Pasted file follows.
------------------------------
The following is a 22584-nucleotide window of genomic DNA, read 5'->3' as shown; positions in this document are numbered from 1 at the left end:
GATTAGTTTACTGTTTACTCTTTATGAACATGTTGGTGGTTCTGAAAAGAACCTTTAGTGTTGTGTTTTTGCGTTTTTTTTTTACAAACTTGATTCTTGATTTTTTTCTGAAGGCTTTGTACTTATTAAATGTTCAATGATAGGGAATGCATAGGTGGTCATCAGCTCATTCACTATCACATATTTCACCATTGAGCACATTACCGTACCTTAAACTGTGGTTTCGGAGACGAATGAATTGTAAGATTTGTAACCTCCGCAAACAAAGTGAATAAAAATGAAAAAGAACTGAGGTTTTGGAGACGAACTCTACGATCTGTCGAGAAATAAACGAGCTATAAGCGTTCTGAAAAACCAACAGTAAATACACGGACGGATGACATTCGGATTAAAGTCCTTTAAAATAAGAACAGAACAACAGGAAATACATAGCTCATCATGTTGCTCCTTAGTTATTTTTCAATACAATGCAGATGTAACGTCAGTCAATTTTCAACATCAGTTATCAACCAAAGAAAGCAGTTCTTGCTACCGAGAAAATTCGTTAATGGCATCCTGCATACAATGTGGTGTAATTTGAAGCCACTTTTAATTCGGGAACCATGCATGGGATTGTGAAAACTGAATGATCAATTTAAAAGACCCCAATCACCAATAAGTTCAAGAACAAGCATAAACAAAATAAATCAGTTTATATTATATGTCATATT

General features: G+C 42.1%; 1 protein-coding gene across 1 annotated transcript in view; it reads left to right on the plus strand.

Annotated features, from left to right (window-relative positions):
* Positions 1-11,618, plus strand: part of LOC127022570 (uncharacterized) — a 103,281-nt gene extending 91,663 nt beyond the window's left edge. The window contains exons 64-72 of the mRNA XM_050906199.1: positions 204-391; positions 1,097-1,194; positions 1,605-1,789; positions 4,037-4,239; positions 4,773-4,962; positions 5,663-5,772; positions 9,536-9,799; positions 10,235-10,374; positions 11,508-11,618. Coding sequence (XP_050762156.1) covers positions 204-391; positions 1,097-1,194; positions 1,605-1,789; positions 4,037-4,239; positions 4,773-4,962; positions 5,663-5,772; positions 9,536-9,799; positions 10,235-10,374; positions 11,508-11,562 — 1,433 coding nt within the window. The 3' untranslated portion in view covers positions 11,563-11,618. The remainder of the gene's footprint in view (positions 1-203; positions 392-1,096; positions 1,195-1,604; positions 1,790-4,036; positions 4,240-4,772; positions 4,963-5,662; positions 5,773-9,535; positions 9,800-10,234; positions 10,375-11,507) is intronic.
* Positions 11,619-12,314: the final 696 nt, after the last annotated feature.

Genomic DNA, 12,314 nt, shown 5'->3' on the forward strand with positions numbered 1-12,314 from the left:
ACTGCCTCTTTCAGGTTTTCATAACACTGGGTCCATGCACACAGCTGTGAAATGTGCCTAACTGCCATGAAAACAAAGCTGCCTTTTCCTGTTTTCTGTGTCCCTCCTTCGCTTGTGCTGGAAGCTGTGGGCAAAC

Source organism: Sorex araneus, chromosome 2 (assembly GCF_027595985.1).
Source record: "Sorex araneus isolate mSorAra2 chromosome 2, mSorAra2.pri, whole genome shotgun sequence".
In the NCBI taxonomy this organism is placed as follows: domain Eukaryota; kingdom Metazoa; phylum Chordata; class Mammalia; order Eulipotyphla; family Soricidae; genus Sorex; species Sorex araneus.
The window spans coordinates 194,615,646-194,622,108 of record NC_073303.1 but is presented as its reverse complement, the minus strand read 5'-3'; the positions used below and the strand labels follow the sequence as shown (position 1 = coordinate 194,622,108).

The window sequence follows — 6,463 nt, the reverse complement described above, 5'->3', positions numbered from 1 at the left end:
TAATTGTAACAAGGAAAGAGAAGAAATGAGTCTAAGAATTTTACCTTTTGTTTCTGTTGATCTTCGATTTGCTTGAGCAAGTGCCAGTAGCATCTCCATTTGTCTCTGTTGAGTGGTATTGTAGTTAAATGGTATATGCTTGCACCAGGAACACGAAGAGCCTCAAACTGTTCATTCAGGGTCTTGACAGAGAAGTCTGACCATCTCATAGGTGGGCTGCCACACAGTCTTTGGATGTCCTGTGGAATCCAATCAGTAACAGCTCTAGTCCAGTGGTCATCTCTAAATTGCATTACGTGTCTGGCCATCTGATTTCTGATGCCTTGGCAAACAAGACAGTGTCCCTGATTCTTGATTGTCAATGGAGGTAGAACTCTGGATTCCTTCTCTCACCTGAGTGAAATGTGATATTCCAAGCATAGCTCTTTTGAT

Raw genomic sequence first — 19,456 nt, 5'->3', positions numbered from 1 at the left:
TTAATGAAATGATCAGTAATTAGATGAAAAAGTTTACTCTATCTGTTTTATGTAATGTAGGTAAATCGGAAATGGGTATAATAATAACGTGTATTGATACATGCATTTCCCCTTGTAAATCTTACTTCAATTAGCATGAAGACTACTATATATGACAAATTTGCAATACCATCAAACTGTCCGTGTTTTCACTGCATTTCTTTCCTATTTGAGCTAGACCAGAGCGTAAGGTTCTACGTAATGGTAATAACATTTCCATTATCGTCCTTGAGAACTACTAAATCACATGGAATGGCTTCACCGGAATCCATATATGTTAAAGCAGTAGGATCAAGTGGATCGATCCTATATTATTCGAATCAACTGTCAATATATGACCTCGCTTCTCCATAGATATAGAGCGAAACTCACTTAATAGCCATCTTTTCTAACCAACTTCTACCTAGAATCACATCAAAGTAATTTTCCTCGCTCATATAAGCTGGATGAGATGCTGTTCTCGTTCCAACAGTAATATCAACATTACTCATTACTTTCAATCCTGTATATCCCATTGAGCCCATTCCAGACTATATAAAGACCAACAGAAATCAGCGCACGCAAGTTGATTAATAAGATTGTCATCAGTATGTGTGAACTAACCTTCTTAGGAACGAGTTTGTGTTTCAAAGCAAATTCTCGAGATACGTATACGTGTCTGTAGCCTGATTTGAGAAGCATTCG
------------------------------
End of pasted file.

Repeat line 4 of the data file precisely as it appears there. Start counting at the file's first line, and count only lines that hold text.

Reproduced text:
Annotated features, from left to right (window-relative positions):